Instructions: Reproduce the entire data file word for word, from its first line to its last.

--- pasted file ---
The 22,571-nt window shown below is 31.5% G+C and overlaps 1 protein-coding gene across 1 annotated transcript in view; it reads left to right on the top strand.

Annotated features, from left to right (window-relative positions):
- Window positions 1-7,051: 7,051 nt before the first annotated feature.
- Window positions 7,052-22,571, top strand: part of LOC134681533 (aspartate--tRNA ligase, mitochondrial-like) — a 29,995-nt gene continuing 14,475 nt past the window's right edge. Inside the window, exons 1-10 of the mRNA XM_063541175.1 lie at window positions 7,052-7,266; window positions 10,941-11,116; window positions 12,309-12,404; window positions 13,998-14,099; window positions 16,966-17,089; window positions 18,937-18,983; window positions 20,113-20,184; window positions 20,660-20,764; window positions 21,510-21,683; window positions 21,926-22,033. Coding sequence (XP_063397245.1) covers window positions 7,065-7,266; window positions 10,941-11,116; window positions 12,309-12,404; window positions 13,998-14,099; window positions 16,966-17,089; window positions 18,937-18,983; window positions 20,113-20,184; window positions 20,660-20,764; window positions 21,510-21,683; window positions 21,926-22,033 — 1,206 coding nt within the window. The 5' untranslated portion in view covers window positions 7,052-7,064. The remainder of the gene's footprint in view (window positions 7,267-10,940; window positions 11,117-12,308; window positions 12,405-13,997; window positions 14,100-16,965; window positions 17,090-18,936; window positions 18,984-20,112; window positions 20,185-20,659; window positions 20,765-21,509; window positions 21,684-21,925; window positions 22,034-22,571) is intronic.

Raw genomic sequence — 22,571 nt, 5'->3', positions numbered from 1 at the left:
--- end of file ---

The 22,571-nt window shown below is 31.5% G+C and overlaps 1 protein-coding gene across 1 annotated transcript in view; it reads left to right on the top strand.

Annotated features, from left to right (window-relative positions):
- Window positions 1-7,051: 7,051 nt before the first annotated feature.
- Window positions 7,052-22,571, top strand: part of LOC134681533 (aspartate--tRNA ligase, mitochondrial-like) — a 29,995-nt gene continuing 14,475 nt past the window's right edge. Inside the window, exons 1-10 of the mRNA XM_063541175.1 lie at window positions 7,052-7,266; window positions 10,941-11,116; window positions 12,309-12,404; window positions 13,998-14,099; window positions 16,966-17,089; window positions 18,937-18,983; window positions 20,113-20,184; window positions 20,660-20,764; window positions 21,510-21,683; window positions 21,926-22,033. Coding sequence (XP_063397245.1) covers window positions 7,065-7,266; window positions 10,941-11,116; window positions 12,309-12,404; window positions 13,998-14,099; window positions 16,966-17,089; window positions 18,937-18,983; window positions 20,113-20,184; window positions 20,660-20,764; window positions 21,510-21,683; window positions 21,926-22,033 — 1,206 coding nt within the window. The 5' untranslated portion in view covers window positions 7,052-7,064. The remainder of the gene's footprint in view (window positions 7,267-10,940; window positions 11,117-12,308; window positions 12,405-13,997; window positions 14,100-16,965; window positions 17,090-18,936; window positions 18,984-20,112; window positions 20,185-20,659; window positions 20,765-21,509; window positions 21,684-21,925; window positions 22,034-22,571) is intronic.

Raw genomic sequence — 22,571 nt, 5'->3', positions numbered from 1 at the left: